originally published in the November/December 1998 edition of Grace in Focus
Luke 15 is the classic NT chapter on repentance. Here, if anywhere, we should meet the fundamental teaching on NT repentance. As we saw in our study of Luke 15:1-10 (last issue), the first two parables of the chapter—The Lost Sheep and The Lost Coin—very clearly refer to the repentance of a born-again person who has wandered away from God’s flock and become “lost” in the sense of being out of touch with the Lord and His people.
A Son before He Repented
But if this is evident in the first two parables, it is even more evident in the third parable, The Prodigal Son. Indeed the very title by which this parable is known in the church declares the parable’s clear intent. This is the story of a son who has wandered away from his father! The NT does not disclose any sense in which unregenerate people may be considered as “sons of God.” It follows, therefore, that the reference is to a Christian who has gone astray, just as the lost sheep and the lost coin have exactly the same reference.
It is notable that even in the far country where the Prodigal squanders his resources, he is fully conscious of his sonship. We are told: “But when he came to himself, he said, ‘How many of my father’s hired servants have bread enough and to spare, and I perish with hunger! I will arise and go to my father, and will say to him, Father, I have sinned against heaven and before you, and am no longer worthy to be called your son, Make me as one of your hired servants'” (Luke 15:17-19; emphasis added). Are these the words of an unsaved person? Hardly.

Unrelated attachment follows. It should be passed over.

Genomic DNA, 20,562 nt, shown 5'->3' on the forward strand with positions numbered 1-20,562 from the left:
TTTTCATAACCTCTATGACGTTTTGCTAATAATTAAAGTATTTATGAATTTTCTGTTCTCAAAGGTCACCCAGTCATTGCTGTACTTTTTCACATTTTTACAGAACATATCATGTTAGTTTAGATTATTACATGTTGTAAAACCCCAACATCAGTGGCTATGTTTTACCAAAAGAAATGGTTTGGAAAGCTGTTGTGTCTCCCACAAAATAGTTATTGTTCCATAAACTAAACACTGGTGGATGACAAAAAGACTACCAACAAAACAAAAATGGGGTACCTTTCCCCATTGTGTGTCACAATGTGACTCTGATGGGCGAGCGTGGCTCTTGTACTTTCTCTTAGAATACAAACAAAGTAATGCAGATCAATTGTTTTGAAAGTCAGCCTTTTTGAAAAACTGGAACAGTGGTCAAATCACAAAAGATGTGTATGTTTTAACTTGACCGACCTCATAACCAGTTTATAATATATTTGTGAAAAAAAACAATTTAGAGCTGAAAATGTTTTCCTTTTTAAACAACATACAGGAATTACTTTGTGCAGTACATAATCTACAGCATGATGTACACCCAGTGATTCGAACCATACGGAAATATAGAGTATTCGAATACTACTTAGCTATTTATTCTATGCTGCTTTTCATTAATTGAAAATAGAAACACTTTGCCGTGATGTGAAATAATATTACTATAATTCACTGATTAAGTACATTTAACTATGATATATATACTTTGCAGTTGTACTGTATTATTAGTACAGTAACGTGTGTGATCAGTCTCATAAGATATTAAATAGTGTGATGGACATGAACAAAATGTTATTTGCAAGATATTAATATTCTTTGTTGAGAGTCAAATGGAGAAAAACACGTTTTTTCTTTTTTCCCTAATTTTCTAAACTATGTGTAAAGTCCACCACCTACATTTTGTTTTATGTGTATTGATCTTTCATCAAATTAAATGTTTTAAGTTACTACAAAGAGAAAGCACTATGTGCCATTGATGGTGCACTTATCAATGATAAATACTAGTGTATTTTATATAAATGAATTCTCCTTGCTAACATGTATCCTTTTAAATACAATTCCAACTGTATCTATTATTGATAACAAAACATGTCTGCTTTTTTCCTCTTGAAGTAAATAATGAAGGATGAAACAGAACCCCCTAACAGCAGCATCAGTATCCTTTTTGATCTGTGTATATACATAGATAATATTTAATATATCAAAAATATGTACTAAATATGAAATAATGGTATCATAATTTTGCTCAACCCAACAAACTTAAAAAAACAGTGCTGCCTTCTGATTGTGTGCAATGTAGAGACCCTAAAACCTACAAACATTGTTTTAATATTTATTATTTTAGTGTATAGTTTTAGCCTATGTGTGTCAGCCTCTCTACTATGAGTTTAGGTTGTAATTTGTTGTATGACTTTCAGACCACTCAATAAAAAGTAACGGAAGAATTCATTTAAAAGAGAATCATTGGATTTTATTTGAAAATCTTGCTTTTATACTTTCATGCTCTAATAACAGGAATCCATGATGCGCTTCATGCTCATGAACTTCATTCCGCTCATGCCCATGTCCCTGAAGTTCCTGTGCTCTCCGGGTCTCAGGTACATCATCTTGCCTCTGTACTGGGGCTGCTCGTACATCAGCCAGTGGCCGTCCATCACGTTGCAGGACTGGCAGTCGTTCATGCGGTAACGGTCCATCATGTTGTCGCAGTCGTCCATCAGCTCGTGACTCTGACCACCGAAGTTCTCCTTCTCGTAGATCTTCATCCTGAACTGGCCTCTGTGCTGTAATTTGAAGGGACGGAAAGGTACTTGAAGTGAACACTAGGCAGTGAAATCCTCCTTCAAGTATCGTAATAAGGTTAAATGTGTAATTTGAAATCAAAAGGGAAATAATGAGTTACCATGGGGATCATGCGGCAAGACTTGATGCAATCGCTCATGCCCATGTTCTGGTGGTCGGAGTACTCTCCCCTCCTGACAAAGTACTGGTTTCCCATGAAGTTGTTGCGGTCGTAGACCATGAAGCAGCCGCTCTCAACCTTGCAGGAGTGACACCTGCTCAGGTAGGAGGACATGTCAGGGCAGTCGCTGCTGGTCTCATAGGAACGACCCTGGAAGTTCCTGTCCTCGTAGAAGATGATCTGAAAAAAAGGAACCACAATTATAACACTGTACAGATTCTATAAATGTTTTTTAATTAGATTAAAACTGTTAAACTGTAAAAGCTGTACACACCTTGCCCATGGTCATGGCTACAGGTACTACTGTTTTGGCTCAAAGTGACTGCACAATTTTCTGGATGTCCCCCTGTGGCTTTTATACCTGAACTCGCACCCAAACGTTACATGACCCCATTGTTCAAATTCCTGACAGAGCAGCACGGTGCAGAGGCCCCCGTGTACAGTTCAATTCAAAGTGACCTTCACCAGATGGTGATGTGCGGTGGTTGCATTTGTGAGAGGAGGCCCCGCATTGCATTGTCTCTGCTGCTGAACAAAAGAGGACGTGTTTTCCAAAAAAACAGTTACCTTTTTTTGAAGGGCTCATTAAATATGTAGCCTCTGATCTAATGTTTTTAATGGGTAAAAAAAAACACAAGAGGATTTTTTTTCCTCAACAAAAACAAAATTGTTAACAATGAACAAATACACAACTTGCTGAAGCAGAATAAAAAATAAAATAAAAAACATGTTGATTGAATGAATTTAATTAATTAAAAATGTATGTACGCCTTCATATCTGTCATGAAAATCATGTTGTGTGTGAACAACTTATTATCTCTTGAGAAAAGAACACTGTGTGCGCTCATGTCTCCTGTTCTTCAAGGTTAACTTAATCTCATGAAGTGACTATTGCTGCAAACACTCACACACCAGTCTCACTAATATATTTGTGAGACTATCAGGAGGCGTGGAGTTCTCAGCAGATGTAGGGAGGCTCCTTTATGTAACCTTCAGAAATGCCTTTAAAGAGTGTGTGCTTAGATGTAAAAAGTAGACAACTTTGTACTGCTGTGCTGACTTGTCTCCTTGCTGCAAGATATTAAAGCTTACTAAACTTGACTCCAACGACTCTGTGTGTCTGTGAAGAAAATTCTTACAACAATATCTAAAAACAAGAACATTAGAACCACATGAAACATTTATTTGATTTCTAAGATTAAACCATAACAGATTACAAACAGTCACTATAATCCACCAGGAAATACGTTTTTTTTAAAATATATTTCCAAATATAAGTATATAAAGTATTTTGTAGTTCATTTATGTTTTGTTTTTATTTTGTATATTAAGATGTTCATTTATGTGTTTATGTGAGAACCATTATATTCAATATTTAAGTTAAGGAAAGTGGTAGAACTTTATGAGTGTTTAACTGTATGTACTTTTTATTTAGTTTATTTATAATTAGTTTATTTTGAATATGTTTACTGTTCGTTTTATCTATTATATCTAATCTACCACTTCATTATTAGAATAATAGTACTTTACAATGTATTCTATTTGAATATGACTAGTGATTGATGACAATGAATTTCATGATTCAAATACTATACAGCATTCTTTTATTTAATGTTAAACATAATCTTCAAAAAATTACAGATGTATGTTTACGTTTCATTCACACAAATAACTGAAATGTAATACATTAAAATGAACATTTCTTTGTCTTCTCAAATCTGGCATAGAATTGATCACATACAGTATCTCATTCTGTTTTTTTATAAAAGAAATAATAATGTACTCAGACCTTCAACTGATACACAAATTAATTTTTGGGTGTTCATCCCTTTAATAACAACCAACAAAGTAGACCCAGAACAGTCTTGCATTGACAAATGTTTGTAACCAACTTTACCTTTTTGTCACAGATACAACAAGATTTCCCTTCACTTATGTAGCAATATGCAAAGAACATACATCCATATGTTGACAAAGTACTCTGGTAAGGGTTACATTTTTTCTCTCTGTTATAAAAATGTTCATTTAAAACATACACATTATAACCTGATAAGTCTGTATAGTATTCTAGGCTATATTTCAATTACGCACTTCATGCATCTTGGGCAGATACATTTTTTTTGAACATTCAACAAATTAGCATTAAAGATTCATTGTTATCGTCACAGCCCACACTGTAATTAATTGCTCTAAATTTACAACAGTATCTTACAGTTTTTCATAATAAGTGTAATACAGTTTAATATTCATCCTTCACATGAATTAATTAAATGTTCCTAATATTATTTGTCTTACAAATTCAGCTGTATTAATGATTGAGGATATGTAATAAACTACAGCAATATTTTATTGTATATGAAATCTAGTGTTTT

Even after squandering the resources that his father had placed in his hands, the Prodigal is still fully aware that he is his father’s son. He is also aware of the lofty privilege of being a son, but he now feels that his conduct makes him unworthy of such a status. He intends to tell his father to reduce him to the level of a hired servant, not because he is not a son, but because he feels “no longer worthy to be called your son.” We hear an echo of these words in the lovely statement of 1 John 3:1, “Behold what manner of love the Father has bestowed upon us, that we should be called children of God!” The Prodigal feels he has fallen far below the privilege of being called a child or son of his father.
The repentant Prodigal now goes back home and is welcomed unconditionally by his father who “ran and fell on his neck and kissed him” (v 20). The son’s confession is genuine but he underestimates the fullness of his father’s forgiving grace. So he not only says, “Father, I have sinned against heaven and in your sight,” but he also adds, “and am no longer worthy to be called your son” (v 21).
The father brushes such an idea aside, and he says, “Bring out the best robe and put it on him, and put a ring on his hand and sandals on his feet” (v 23, emphasis added). This is not the treatment accorded to hired servants! And the father also says, “And bring the fatted calf here and kill it, and let us eat and be merry; for this my son was dead and is alive again; he was lost and is found” (vv 23-24; italics added). Both in terms of his treatment of the Prodigal, as well as by his direct announcement, the father proclaims the returning young man is his son.